Free Will Is Not What You Think It Is

Over at brainblogger there was a post recently (Free Will is NOT An Illusion) which argued against the idea that free will is an illusion. The author argues against the idea that all choices and decisions are made by the subconscious mind, that “the brain makes a subconscious decision before it is realized consciously”. He views this as a misguided notion.  He focuses on certain experiments which purport to show the illusion of free will, and argues that they either have faulty methodology or that the data are misinterpreted. On this point I will tend to agree with the author, Dr. Klemm. The experiments he mentions alone are not enough for us to put aside long held notions of free will. Dr. Klemm is also spot on in his statements regarding the difficulty of distinguishing between the processes involved in consciousness and what we call the subconscious, and how these relate to decision making. The problem as I see it, is that Dr. Klemm began his whole line of reasoning from the wrong set of assumptions. These assumptions can be implicitly seen in the conclusion he reaches at the close of the article:

“In the real world, subconscious and conscious minds interact and share duties. Subconscious mind governs simple or well-learned tasks, like habits or ingrained prejudices, while conscious mind deals with tasks that are complex or novel, like first learning to ride a bike or play sheet music. Most deliberate new learning has to be mediated by free will, because subconscious mind has not yet had a chance to learn.”

What I see as the fundamental error in this line of reasoning is that it assumes without justification that free will lies in the realm of conscious choices. That a conscious choice IS a free choice. Most sophisticated criticisms of the notion of free will don’t assert that humans lack free will because decisions are unconscious (though this is certainly a piece of the puzzle), but because even the conscious process of decision making, choice, and action are themselves lacking in free will. These theories argue that the conscious experience of making a choice is in fact an epiphenomenon (i.e. – your conscious experience is just along for the ride, a passive observer with no causal influence on resulting action) and that the feeling of will that goes along with your conscious life is just that…a “feeling”.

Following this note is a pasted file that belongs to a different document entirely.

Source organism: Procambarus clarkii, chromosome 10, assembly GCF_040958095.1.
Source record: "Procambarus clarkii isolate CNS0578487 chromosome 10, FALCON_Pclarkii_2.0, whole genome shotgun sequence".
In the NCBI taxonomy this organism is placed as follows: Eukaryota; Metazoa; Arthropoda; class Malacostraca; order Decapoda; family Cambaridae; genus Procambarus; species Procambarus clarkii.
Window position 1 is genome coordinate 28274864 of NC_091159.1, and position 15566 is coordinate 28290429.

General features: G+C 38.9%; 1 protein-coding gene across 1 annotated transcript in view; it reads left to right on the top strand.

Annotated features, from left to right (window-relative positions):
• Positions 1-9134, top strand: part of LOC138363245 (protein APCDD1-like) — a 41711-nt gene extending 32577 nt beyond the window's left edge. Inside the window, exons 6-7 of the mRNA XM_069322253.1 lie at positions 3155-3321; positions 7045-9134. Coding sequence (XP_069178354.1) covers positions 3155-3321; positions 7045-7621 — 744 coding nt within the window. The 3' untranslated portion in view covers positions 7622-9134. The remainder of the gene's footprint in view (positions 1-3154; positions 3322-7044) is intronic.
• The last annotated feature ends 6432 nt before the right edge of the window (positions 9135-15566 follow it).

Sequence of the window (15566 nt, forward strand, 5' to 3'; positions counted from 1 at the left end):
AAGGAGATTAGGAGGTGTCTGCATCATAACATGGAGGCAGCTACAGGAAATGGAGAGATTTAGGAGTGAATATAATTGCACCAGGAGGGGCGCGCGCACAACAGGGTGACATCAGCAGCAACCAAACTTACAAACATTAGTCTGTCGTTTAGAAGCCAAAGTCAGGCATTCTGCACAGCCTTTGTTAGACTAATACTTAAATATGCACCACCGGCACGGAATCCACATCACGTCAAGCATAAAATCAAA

There are many convergent lines of reasoning in support of these types of arguments; the subconscious decision making process theory is just one. Other lines of reasoning take many varied forms including arguments from physics, biology, psychology, neuroscience, and more nuanced philosophical arguments.

There are some particularly interesting neurological disorders with implications for free will. One is the famous alien hand syndrome (think Dr. Strangelove), in which people lose the sense of agency associated with one or more body part. Their hand will act with a “mind of its own”, reaching for things the person doesn’t intend to reach for. One hand will move a certain chess piece, while the other moves a different one. Sometimes the hand still under willful control will be used to stop the alien hand from doing things the individual doesn’t want it to do. This condition isn’t all fun and games though, some people who suffer from it will wake up in the middle of the night with their alien hand strangling them. Research into this syndrome has found that there is a particular area in the brain associated with a person’s sense of agency, damage to parts of that area can lead to selective loss of this “sense”.

There’s an even more extreme condition (whose name is failing me right now, if anyone knows, please let me know) where a person loses all sense of agency completely. They will state that they have no control over their actions at all. They make decisions consciously (i.e – they are conscious of decisions), but they feel they have no causal role in these decisions. This is also one of the symptoms of schizophrenia, in which sufferers often have delusions that their actions are being controlled by an external force. Related forms of psychopathology include individuals who hear thoughts in their head which they attribute to other people, as if someone has somehow deliberately inserted a thought in their head, or alternatively forced them to think a certain thought (a slight but very important difference as it shows a distinction between a sense of agency and a sense of ownership).